When the Lash story broke, tips began pouring in. Strangers stopped Sharpe on the street to discuss the case. People called her day and night to share their theories about who Lash really was. He was a hitman or was running drugs. Or perhaps he really was an alien, as some of the women who knew him were saying. A few were convinced Lash was exactly who he had claimed to be: a government operative with top-secret clearance who had hidden in their midst for decades.
Neighbors were understandably upset and angry. What would have happened to all that ammunition had the house caught fire? Weren't there municipal limits on how many guns one person could own? For their part, the police were astonished that 6 tons of ammunition hadn't collapsed the house. "How is it that he brought all that ammo to this place through the years and nobody ever noticed?" asks Detective Benjamin Meda, who responded to the first call. "That to me was suspicious."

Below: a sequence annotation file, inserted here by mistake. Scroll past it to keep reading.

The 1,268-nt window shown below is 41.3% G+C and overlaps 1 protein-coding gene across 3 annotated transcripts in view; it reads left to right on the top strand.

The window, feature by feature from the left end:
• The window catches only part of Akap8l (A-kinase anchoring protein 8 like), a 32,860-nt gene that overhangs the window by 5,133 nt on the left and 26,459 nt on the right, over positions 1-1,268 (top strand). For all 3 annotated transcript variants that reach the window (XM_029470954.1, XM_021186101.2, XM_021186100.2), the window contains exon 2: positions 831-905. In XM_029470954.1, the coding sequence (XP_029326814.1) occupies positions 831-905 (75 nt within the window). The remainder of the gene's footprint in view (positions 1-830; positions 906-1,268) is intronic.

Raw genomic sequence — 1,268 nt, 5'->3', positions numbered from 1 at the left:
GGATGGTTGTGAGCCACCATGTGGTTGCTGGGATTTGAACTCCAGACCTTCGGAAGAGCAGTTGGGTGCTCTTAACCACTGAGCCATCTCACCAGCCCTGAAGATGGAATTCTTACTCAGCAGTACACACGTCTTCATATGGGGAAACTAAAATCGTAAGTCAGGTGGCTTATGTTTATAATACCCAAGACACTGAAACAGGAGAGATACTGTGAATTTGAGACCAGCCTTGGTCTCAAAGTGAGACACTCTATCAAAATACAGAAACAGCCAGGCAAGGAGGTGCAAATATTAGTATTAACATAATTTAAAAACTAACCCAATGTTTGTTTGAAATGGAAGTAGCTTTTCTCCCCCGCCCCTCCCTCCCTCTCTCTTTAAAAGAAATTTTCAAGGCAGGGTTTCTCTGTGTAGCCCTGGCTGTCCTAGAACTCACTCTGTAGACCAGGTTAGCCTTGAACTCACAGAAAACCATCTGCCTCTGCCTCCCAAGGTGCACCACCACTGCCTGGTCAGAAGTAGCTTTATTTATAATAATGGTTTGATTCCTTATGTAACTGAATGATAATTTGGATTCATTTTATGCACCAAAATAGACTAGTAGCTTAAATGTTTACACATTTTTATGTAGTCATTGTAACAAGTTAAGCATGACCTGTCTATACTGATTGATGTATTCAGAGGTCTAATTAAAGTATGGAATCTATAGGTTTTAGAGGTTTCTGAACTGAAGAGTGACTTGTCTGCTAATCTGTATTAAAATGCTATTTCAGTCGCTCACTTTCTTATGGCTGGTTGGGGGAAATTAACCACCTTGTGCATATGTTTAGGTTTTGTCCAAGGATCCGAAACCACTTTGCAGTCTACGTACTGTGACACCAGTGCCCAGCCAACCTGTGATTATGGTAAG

Courtesy of Chuck Larsen Photography
For Palisades residents, small details became fodder for elaborate backstories. Why did none of his five cars have proper license plates? And why, when the police came to collect the guns, were they in overalls and dungarees? Maybe they really were from a government Black Ops agency. "They were completely obsessed," says Sharpe. "I mean, completely." Sharpe enlisted the help of locals she had known for years to help cover the story. She asked neighbors who had lived near Lash to snap pictures on their iPhones, and they did. A judge she knew tipped her off that Lash had lived part-time down the street from his own residence at a condominium complex in Malibu. People she had reported on became eager sources. She interpreted the volume of help she received from friends, neighbors and strangers as validation of her work.